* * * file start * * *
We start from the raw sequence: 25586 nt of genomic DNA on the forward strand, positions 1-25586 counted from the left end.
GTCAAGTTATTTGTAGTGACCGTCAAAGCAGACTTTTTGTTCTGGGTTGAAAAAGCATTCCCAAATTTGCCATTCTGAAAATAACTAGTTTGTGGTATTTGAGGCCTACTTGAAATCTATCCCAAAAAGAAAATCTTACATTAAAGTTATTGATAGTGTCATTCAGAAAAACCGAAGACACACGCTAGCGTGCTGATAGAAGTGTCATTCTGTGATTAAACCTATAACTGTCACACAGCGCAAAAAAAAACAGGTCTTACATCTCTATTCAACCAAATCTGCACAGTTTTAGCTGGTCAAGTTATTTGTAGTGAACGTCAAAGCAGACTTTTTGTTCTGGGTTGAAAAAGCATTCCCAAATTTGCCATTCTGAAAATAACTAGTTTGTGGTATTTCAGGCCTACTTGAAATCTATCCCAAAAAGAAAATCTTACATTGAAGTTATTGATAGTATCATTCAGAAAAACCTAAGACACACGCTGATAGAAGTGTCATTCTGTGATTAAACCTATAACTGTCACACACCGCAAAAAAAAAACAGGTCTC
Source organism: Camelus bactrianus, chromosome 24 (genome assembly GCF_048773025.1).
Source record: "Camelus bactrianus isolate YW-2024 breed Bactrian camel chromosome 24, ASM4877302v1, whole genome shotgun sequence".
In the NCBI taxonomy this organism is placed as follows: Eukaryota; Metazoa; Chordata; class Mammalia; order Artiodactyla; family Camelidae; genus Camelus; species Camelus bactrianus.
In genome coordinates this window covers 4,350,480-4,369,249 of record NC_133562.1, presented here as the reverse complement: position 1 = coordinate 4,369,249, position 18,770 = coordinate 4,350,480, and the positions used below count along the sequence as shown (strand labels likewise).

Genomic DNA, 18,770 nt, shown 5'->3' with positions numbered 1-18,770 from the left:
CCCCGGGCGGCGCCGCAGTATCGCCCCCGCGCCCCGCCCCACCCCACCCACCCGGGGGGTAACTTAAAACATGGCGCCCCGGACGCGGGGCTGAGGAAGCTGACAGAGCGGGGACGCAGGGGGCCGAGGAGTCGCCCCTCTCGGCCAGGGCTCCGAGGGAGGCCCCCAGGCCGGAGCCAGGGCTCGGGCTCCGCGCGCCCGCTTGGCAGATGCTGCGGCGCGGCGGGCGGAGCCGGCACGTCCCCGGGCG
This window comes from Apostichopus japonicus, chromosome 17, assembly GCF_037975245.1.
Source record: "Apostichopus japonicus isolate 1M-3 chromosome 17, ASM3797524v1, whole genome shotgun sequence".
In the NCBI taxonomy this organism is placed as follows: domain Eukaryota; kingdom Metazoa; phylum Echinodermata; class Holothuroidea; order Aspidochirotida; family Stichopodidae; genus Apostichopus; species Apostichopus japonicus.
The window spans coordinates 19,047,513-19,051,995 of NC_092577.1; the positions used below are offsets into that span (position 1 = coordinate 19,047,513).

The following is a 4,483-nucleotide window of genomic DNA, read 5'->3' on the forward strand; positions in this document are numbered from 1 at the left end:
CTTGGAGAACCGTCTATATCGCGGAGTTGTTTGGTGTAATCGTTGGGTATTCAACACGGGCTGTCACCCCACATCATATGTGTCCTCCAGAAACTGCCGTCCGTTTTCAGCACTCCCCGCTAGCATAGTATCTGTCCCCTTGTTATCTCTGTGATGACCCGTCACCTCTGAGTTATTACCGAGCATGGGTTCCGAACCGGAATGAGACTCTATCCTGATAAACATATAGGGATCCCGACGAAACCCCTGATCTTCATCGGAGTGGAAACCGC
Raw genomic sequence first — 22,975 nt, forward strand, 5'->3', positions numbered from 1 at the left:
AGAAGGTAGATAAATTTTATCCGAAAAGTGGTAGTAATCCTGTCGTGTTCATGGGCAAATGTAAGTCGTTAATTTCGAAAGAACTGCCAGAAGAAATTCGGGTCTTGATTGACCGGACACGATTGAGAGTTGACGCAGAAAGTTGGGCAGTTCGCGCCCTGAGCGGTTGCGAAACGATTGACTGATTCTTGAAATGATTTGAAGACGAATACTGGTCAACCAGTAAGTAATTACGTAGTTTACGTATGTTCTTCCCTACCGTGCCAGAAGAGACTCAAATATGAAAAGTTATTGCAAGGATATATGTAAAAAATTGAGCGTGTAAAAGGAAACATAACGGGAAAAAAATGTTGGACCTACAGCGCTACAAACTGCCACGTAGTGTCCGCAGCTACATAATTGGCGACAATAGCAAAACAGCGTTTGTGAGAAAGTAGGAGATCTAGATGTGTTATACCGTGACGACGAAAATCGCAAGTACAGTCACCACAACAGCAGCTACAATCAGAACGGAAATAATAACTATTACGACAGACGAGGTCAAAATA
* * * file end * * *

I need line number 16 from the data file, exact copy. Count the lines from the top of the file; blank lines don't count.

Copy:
AGAAGGTAGATAAATTTTATCCGAAAAGTGGTAGTAATCCTGTCGTGTTCATGGGCAAATGTAAGTCGTTAATTTCGAAAGAACTGCCAGAAGAAATTCGGGTCTTGATTGACCGGACACGATTGAGAGTTGACGCAGAAAGTTGGGCAGTTCGCGCCCTGAGCGGTTGCGAAACGATTGACTGATTCTTGAAATGATTTGAAGACGAATACTGGTCAACCAGTAAGTAATTACGTAGTTTACGTATGTTCTTCCCTACCGTGCCAGAAGAGACTCAAATATGAAAAGTTATTGCAAGGATATATGTAAAAAATTGAGCGTGTAAAAGGAAACATAACGGGAAAAAAATGTTGGACCTACAGCGCTACAAACTGCCACGTAGTGTCCGCAGCTACATAATTGGCGACAATAGCAAAACAGCGTTTGTGAGAAAGTAGGAGATCTAGATGTGTTATACCGTGACGACGAAAATCGCAAGTACAGTCACCACAACAGCAGCTACAATCAGAACGGAAATAATAACTATTACGACAGACGAGGTCAAAATA